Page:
By KATE MILLER
Capital News Service
RICHMOND — Some local governments want the General Assembly to delay the July 1 deadline for establishing local stormwater runoff programs by a year.
Delegate Brenda Pogge, R-Williamsburg, said she would support the delay because many localities are not prepared to establish stormwater programs by July.
“My heart goes out to the plight of some of these smaller localities because they only have one option,” Pogge said. “And that is to increase taxes on all their population in order to do this (introduce storm-water programs) as quickly as they’re being mandated to.”
In November, members of the Virginia Association of Counties (VACo), which represents all 95 counties of Virginia, voted unanimously for the one-year delay.
Department of Environmental Quality, which runs the current stormwater program for the state, determined in August that localities would inherit all existing renewal permits for stormwater runoff, Larry Land, the director of policy development for VACo, stated in an email.
Land stated renewal fees filed between April 2013 and June 2014 would be remitted to DEQ instead of localities.
“DEQ has not established any procedure to send fee revenues to localities,” Land stated.
The Chesapeake Bay Foundation, a conservation group, opposes the delay.
Chuck Epes, assistant director of media relations for the Richmond office of the Chesapeake Bay Foundation, stated in an email CBF’s top priority is to “hold the bay states accountable for meeting deadlines, goals, etc.”
Epes says the commonwealth has provided $35 million in funding this year to help localities establish the programs.
Stormwater runoff management is a key Chesapeake Bay conservation issue. According to CBF, stormwater becomes polluted as it flows from streets, parking lots and roofs. As the water travels, it becomes contaminated by pollutants and enters waterways that feed into the Chesapeake Bay.
The General Assembly voted for the July 1, 2014 deadline for the new programs in 2012.
Bill Hayden, a spokesman for DEQ, says the state will be responsible for approving the local plans and making sure local governments meet all requirements.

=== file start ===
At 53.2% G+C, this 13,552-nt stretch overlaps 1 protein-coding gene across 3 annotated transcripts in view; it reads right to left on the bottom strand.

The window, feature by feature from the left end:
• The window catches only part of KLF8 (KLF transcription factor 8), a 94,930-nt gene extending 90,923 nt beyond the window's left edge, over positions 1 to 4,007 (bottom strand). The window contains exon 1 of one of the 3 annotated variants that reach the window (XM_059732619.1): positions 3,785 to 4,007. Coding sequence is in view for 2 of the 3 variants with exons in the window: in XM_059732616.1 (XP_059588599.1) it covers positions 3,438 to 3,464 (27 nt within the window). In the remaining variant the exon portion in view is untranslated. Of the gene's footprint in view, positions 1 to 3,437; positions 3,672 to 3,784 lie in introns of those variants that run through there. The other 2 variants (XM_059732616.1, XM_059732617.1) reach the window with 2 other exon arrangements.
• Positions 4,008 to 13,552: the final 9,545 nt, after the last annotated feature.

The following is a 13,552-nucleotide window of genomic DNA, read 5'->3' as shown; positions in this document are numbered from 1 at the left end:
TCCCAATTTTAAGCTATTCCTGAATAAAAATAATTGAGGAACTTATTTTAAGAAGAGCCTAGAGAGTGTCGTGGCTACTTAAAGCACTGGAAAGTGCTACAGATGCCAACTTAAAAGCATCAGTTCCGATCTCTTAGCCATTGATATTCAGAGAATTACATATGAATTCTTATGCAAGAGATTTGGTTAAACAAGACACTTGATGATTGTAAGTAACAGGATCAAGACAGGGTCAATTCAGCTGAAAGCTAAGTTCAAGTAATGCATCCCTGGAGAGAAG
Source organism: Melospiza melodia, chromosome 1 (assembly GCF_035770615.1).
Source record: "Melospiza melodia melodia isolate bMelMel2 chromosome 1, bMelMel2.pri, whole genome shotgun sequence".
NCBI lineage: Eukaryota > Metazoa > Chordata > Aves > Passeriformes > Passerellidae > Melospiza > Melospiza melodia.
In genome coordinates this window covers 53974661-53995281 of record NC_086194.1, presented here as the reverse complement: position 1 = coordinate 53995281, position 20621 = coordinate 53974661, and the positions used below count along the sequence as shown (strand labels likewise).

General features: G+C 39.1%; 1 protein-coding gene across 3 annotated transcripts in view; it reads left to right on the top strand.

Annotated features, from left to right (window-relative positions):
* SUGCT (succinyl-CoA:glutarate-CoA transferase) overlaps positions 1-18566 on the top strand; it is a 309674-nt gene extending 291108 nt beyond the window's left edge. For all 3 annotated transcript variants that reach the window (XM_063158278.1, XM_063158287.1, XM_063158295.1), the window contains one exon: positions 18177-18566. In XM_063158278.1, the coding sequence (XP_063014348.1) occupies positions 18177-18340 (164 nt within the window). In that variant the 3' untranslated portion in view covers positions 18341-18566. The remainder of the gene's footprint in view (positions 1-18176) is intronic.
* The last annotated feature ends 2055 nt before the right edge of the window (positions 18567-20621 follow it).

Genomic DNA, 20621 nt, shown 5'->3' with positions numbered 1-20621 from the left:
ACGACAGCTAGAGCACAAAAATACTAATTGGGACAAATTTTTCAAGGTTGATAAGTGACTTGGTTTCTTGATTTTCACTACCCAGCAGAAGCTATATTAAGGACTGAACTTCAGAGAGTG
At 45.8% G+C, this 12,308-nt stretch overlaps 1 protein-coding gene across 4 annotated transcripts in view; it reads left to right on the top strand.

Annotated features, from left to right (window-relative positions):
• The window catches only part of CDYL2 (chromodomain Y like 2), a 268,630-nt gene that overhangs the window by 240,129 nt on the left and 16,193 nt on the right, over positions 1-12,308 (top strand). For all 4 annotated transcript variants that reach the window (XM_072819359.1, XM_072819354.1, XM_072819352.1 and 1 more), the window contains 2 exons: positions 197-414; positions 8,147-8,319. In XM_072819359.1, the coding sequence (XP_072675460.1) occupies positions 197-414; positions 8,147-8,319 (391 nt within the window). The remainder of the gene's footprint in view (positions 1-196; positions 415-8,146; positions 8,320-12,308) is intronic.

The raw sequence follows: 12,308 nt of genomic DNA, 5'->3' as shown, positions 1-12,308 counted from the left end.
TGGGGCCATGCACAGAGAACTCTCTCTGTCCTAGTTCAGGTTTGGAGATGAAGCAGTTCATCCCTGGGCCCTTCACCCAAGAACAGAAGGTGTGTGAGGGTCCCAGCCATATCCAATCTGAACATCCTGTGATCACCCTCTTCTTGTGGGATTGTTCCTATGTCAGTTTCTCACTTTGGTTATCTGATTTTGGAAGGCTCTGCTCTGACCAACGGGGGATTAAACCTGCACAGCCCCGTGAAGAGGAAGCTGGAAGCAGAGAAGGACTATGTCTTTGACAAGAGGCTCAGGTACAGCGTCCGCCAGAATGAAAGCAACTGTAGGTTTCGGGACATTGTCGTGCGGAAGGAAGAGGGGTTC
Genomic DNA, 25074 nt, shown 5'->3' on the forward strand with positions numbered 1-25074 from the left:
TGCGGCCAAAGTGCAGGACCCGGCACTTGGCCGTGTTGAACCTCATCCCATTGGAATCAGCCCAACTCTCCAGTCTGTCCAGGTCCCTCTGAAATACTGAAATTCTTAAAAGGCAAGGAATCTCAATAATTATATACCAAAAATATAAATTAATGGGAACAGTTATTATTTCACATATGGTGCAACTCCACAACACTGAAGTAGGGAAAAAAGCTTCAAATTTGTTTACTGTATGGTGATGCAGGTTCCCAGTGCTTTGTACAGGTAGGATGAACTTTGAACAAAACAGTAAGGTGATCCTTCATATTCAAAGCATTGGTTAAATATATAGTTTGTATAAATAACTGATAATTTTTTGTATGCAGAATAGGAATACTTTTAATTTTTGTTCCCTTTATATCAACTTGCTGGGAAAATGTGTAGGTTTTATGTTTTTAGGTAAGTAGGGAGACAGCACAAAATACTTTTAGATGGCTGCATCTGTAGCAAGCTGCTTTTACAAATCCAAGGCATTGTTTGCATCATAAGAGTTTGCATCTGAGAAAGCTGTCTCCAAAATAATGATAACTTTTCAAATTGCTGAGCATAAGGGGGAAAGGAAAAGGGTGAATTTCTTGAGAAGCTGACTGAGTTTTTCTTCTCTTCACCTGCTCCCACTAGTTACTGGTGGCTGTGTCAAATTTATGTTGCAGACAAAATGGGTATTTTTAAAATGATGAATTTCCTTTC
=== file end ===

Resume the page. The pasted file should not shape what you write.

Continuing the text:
“The reasoning behind it (implementing local programs),” Hayden said, “was to enable the local governments who know their situations best to deal with them on their own with some oversight from the state.”
Delegate Edward Scott, R-Culpeper, the chairman of the House Agriculture, Chesapeake and Natural Resources Committee, says he is not sure a delay will be possible. He says stormwater-runoff management is a regulatory process that begins at the federal level.
“Inevitably, we’re going to have to address stormwater to satisfy the Environmental Protection Agency,” Scott said.
Scott also says the General Assembly may be able to ease the regulatory burden of the programs by considering which governmental entity should be responsible for program management.
“I think we’re going to see a large number of bills on this topic from a lot of different directions,” he said.
Agricultural runoff is another part of the issue.
“We are cautiously watching all the stormwater legislation and have no position at this time,” Wilmer Stoneman, associate director of governmental relations for Virginia Farm Bureau Federation, stated in an email. “The legislation will be amended several times; we’ll get involved only as necessary.”
Charles McSwain, director of economic development for Northampton County says his county is on schedule to establish a new stormwater-runoff plan.
“I’m hopeful that we can implement it (the plan) in a way that’s reasonable so that it’s not overbearing on the … economic development,” McSwain said. “I think it’s our job at the local level to put balance between what’s practical and realistic to make good progress and the rules that are in place.”